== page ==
November 2012: Our paper Novel SNP Discovery in African Buffalo, Syncerus caffer, Using High-Throughput Sequencing. PLoS ONE 2012 7(11) describes a large set of SNP in African buffalo. African buffalo are infected with trypanosomes but show no signs of disease so provide a valuable genetic model of trypanotolerance. The new data can be queried to obtain sets of SNP suitable for PCR-RFLP assays or for SNP in genes or regions of interest from our Cape Buffalo SNP web page.
May 2011: Our consortium paper Genetic and expression analysis of cattle identifies candidate genes in pathways responding to Trypanosoma congolense infection published by PNAS. The paper describes two genes, ARHGAP15 and TICAM1, that appear to regulate the difference in response to infection between N'Dama and Boran cattle. This paper has been reported by the BBC World Service Science in Action and online at AllAfrica.com and the news service of the UN office for humanitarian affairs IRIN news. Watch this film: "Battling A Killer Cattle Disease", to learn more about this paper. More coverage on the background to this discovery is on ILRI blogsite
April 2011: The film unit at the International Livestock Research Institute (ILRI) has released a new film showing how to treat bovine trypanosomiasis
The Bovine Trypanosomiasis Consortium is a network of scientists in the UK, Africa and the USA studying how African cattle respond to infection with trypanosome parasites. Trypanosomiasis in cattle is caused by Trypanosoma congolense and Trypanosoma vivax and is similar to sleeping sickness in humans which is caused by Trypanosoma brucei ssp. Both human and cattle trypanosomes are transmitted by tsetse flies. There are many breeds of African cattle, some such as N'Dama, have been in Africa for thousands of years whilst other zebu breeds, such as Boran, have been introduced more recently from India. The indigenous African cattle do not suffer such severe symptoms of disease and are said to be trypanolerant. The Indian derived zebu breeds are much more susceptible to the disease but are preferred by farmers for plowing and haulage, which are essential to agriculture. By understanding how the genetic differences between these breeds regulate differences in their immune response we expect to be able to develop new ways of treating infected cattle or new ways of breeding cattle that tolerate infection whilst having the characteristics that the farmers need.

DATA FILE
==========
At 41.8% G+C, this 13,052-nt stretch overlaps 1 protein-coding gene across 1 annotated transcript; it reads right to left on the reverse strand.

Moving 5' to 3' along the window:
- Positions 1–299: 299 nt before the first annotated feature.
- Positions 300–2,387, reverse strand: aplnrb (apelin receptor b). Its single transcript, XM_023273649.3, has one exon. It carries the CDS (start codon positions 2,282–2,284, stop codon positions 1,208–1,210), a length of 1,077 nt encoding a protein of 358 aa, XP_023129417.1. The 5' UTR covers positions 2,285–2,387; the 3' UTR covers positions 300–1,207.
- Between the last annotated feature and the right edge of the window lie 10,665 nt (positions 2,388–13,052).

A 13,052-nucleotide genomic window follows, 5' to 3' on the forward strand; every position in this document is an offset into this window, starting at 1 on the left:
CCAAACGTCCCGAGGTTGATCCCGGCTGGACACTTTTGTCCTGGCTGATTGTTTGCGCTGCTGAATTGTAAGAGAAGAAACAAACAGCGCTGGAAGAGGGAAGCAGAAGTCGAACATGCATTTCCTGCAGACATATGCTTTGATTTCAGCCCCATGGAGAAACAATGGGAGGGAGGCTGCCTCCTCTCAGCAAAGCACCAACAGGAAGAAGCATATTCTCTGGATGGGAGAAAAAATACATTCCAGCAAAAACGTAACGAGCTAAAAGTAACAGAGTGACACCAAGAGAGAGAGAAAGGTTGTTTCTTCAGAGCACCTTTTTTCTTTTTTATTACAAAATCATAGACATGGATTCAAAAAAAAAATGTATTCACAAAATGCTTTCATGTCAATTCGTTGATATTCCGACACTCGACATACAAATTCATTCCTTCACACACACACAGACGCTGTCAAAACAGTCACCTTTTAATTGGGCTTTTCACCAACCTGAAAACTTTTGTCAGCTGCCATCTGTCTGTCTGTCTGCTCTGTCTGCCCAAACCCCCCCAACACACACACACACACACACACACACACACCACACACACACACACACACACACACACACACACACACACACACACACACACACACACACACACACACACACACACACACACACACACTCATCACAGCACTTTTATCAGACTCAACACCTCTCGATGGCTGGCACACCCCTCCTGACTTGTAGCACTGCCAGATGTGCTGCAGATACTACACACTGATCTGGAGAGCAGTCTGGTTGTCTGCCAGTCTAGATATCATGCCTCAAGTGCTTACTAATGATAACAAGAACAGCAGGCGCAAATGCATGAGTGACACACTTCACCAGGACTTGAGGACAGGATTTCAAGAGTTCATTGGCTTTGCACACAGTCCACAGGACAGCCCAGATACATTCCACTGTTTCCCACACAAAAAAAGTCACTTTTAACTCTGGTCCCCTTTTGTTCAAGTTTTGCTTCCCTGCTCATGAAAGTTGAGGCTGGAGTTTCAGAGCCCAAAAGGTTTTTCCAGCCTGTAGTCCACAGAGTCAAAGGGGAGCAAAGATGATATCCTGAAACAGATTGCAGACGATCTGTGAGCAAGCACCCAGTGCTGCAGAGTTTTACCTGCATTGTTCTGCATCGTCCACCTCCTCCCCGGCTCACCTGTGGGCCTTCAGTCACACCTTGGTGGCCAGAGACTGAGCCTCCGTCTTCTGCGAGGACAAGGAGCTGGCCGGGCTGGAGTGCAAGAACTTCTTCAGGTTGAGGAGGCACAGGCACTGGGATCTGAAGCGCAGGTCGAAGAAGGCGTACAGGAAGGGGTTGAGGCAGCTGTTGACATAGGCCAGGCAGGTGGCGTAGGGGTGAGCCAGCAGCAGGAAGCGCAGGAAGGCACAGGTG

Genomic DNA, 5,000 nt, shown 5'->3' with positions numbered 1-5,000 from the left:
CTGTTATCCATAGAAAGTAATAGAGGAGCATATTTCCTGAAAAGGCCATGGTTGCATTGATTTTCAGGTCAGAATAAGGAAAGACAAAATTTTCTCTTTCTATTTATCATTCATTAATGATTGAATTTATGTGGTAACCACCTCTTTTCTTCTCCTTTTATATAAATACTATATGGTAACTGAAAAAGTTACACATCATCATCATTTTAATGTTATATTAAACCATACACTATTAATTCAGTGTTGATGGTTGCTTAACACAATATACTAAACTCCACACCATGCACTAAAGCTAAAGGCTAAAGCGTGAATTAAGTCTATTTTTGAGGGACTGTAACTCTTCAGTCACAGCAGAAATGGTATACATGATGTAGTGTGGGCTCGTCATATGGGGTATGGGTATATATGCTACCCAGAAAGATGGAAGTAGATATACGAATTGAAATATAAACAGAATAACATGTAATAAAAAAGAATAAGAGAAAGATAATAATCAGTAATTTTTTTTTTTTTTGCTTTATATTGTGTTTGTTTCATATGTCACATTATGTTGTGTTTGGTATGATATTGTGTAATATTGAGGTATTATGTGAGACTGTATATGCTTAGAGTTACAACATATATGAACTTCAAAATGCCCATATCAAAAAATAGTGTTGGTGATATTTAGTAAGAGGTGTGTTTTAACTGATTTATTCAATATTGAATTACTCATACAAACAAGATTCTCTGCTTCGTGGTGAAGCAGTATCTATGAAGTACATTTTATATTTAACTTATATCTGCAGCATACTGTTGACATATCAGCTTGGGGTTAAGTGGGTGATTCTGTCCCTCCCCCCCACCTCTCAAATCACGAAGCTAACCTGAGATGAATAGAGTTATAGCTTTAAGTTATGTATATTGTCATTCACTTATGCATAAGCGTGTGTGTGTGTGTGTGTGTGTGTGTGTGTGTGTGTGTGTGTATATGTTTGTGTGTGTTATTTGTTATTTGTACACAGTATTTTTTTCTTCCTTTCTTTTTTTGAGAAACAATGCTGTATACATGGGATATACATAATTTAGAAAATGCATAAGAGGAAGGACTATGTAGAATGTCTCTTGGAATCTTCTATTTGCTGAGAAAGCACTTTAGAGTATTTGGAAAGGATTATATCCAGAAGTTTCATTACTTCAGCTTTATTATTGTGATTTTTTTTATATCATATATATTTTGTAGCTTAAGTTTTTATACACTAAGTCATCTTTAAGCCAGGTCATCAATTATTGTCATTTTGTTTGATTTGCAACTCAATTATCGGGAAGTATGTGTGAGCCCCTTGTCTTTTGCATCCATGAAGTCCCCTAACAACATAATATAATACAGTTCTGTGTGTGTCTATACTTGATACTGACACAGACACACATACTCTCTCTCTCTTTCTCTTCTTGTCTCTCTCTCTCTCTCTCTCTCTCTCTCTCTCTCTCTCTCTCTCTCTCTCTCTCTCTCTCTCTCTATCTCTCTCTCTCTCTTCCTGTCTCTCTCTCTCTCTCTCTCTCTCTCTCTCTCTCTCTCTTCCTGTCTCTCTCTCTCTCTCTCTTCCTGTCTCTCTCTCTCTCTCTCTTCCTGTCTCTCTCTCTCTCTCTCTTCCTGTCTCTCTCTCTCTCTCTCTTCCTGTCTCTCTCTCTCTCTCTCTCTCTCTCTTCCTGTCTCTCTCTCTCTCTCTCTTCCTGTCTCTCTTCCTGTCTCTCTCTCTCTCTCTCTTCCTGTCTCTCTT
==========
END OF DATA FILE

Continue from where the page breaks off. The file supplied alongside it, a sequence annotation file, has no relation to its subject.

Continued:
We have used microarrays to study how each of the 25,000 genes in a cow respond to infection. This information can show us which physiological systems are responding to infection. The genes that respond differently between the susceptible and resistant breeds are giving us clues to the how the resistant animals protect themselves.
Genome sequencing technology is improving very rapidly and the cost of sequencing a genome has fallen over 5000 fold in the last ten years. We have used this new technology to sequence the genomes of African N'Dama, Indian Sahiwal and the mixed African/Indian breed Boran. This data is enabling us to identify the individual differences between susceptible and resistant breeds. By combining this information with our knowledge of how genes respond to infection we expect to find some of the genetic differences that control the differences in response to infection.
Humans and some primates produce a protein called APOL1 that kills cattle trypanosomes. Baboons have an even more effective form of the protein that kills all African trypanosomes even the ones that infect humans. We are planning to try to insert a specially adapted version of the APOL1 gene into susceptible African cattle in order to find out if this gene can also make cattle resistant to trypanosomiasis.